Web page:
The next "Star Wars" chapter

Hayden Christensen and Natalie Portman in "Attack of the Clones."

Lucasfilm Ltd.
Actor Ewan McGregor says he's been very lucky as an actor. His career took off with the film "Trainspotting," and he hasn't stopped since.

His film choices have leaned more toward the offbeat than the commercial, but when he was asked to audition for the latest "Star Wars" trilogy, he knew it was something he couldn't pass up.

"I thought about the fact that I am now a father, how I'd felt about the films when I was a kid, you know. And my daughter's now 6, the age I was when I saw the first Star Wars. And I thought, I've never done a film that children have seen, you know. I'm usually having sex or having needles in my arm, or something that disallows children go and watch it for very good reasons, you know. But this would be one that my daughter could watch. I thought that was nice. And then the nearer I got, I just thought, no I really want to do this, I really do. I want to be part of the magical fantasy that is the Star Wars world," says McGregor.

"Star Wars Episode Two: Attack Of The Clones" takes place 10 years after "The Phantom Menace." McGregor once again plays Jedi Obi Wan Kenobi with a major difference: he is now the master.

Tackling the role of young Anakin Skywalker is newcomer Hayden Christensen. "When I took the role, it was a little daunting, knowing the sort of magnitude that this character had in this saga. I just tried really not to project my thoughts there. It really wasn't conducive to doing my best work and so I tried to just focus on discovering the character like I would any other role," says Christensen.

Samuel L. Jackson returns as Jedi Master Mace Windu. He campaigned hard to get into the Star Wars world, and says he would have taken just about any part George Lucas asked.

"So I came over, we met in the big house and he hadn't started the story yet, so he didn't quite know what I was going to do. And he said, 'I know you're a good actor, but you know (if) you're in this, you'll probably be yelling, "Duck! Go that way! Do this! Do that!"' I said, 'Look man, you know you can put me in a storm trooper outfit, as long as I know I'm in it. I don't care if anybody else knows at all,'" remembers Jackson with a chuckle.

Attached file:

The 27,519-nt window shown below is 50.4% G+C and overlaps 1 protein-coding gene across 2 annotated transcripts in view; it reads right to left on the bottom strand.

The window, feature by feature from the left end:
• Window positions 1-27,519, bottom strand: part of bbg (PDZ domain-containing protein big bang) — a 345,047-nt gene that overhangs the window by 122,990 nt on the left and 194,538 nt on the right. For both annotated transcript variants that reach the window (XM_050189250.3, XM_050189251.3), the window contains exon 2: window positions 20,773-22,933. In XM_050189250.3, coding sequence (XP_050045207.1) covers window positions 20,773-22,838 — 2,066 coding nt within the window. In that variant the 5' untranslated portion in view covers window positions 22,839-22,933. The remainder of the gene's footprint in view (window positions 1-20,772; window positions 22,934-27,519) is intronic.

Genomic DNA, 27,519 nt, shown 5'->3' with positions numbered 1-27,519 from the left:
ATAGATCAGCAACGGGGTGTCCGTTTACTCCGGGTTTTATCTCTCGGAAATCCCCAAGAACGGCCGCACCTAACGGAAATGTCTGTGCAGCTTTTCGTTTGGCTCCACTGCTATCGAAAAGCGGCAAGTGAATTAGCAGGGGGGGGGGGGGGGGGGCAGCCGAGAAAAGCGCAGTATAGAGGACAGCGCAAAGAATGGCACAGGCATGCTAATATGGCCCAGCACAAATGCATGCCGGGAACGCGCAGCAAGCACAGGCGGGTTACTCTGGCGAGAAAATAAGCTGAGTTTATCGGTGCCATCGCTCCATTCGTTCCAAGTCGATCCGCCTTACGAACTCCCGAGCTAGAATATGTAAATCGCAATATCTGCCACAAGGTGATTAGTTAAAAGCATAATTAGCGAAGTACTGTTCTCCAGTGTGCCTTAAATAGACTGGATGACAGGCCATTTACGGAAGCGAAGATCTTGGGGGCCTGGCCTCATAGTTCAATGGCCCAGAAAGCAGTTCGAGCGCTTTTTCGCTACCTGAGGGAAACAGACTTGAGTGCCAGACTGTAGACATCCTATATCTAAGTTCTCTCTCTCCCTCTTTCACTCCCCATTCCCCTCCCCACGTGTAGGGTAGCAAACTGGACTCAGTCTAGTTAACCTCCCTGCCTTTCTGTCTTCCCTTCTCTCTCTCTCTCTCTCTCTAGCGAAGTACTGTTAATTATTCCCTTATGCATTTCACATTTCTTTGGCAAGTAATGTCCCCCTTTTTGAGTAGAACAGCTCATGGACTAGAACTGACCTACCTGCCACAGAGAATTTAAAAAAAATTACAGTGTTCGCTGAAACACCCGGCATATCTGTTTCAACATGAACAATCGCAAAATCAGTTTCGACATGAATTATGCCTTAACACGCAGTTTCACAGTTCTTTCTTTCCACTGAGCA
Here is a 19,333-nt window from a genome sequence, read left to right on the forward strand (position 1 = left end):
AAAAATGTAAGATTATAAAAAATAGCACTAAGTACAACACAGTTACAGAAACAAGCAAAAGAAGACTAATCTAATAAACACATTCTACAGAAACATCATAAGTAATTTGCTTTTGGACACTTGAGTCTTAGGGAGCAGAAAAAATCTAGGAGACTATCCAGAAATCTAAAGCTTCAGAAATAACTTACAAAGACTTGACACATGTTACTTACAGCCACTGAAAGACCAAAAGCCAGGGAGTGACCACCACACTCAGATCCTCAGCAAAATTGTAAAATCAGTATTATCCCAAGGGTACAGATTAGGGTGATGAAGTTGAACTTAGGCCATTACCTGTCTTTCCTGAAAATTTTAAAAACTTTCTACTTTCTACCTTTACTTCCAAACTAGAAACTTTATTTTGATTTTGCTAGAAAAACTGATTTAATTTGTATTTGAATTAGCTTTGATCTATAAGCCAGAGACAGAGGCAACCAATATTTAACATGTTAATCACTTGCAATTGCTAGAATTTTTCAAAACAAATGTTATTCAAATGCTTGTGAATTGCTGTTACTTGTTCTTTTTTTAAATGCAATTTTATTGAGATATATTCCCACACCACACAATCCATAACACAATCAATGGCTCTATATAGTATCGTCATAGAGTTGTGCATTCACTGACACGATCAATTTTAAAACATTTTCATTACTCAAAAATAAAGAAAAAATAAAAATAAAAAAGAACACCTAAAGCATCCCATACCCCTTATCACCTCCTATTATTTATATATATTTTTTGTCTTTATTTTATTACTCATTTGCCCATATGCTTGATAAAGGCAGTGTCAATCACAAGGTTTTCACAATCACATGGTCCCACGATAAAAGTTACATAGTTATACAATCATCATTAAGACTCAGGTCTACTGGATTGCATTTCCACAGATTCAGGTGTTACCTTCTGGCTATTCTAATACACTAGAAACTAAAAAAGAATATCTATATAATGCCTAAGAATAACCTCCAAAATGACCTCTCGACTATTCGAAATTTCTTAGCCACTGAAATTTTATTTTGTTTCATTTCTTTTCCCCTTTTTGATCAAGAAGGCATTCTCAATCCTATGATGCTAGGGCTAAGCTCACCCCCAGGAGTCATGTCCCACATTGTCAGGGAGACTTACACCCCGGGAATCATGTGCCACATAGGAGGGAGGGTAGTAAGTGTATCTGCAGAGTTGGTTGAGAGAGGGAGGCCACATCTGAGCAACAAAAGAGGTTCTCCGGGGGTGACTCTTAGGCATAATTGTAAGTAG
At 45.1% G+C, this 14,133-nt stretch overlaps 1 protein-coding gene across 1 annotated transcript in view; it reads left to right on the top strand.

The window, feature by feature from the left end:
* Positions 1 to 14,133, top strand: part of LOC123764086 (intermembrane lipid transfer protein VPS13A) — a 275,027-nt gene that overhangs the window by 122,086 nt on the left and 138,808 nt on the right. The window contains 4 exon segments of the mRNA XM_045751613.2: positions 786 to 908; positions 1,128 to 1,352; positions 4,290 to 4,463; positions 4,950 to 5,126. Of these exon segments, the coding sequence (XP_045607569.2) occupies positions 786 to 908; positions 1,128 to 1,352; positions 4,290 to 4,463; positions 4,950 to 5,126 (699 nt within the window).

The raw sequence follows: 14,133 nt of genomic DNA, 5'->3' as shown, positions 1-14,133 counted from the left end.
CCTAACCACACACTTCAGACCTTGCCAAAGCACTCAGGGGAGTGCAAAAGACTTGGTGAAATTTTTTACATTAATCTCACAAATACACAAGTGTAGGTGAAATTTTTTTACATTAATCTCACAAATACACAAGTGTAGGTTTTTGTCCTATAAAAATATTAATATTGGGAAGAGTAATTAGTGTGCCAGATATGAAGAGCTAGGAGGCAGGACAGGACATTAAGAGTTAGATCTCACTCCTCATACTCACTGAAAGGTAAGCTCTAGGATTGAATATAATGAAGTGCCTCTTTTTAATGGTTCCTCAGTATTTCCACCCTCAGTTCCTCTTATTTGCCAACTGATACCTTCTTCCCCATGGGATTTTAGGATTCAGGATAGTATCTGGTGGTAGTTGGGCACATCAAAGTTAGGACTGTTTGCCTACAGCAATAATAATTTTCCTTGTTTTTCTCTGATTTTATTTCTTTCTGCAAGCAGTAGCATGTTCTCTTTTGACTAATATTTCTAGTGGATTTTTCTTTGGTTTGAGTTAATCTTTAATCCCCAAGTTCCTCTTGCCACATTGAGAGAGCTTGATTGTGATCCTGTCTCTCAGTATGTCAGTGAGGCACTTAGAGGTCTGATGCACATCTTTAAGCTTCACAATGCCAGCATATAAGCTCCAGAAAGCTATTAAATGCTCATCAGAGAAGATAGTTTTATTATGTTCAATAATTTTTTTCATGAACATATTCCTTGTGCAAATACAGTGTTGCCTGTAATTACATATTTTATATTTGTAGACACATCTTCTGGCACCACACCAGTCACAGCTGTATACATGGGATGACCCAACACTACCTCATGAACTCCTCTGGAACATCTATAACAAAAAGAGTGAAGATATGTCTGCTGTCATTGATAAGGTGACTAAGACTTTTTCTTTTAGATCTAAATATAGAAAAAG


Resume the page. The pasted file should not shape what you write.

"I got there and I looked at the page, and I realized, I'm having a conversation with Yoda. And it said Mace Windu. But it didn't say Jedi, and they said, 'Well, you know go up there and get fitted for your costume.' And I go in and they start pulling out these Jedi robes. Kind of like, 'Oh my God.' It's like, it was so hard to wipe the grin off my face. It was incredible," says Jackson.

Jackson has six films scheduled for release this year and this summer, Christensen and his older brother Tove will produce their first film, in which Christensen will also star.

Actress Natalie Portman returns in Episode II as Padme Amidala, now a senator for her country of Naboo.

"She's grown up a lot. She's not the queen anymore, which allows her more flexibility. She doesn't have to be so rigid anymore because of the rituals that...the job entails. And so physically she's much more relaxed and sort of romantic, and then that allows for some romance in her real life as well," says Portman.

"Attack Of The Clones" is the story of Anakin Skywalker and Amidala's forbidden love against the backdrop of war

Star Wars is a 10-year commitment for Portman. Right now, she's headed back to her Ivy League college to face final exams. But she'll be back at work soon, when George Lucas begins shooting Episode III.

Tuesday, we'll talk to Lucas about his creation.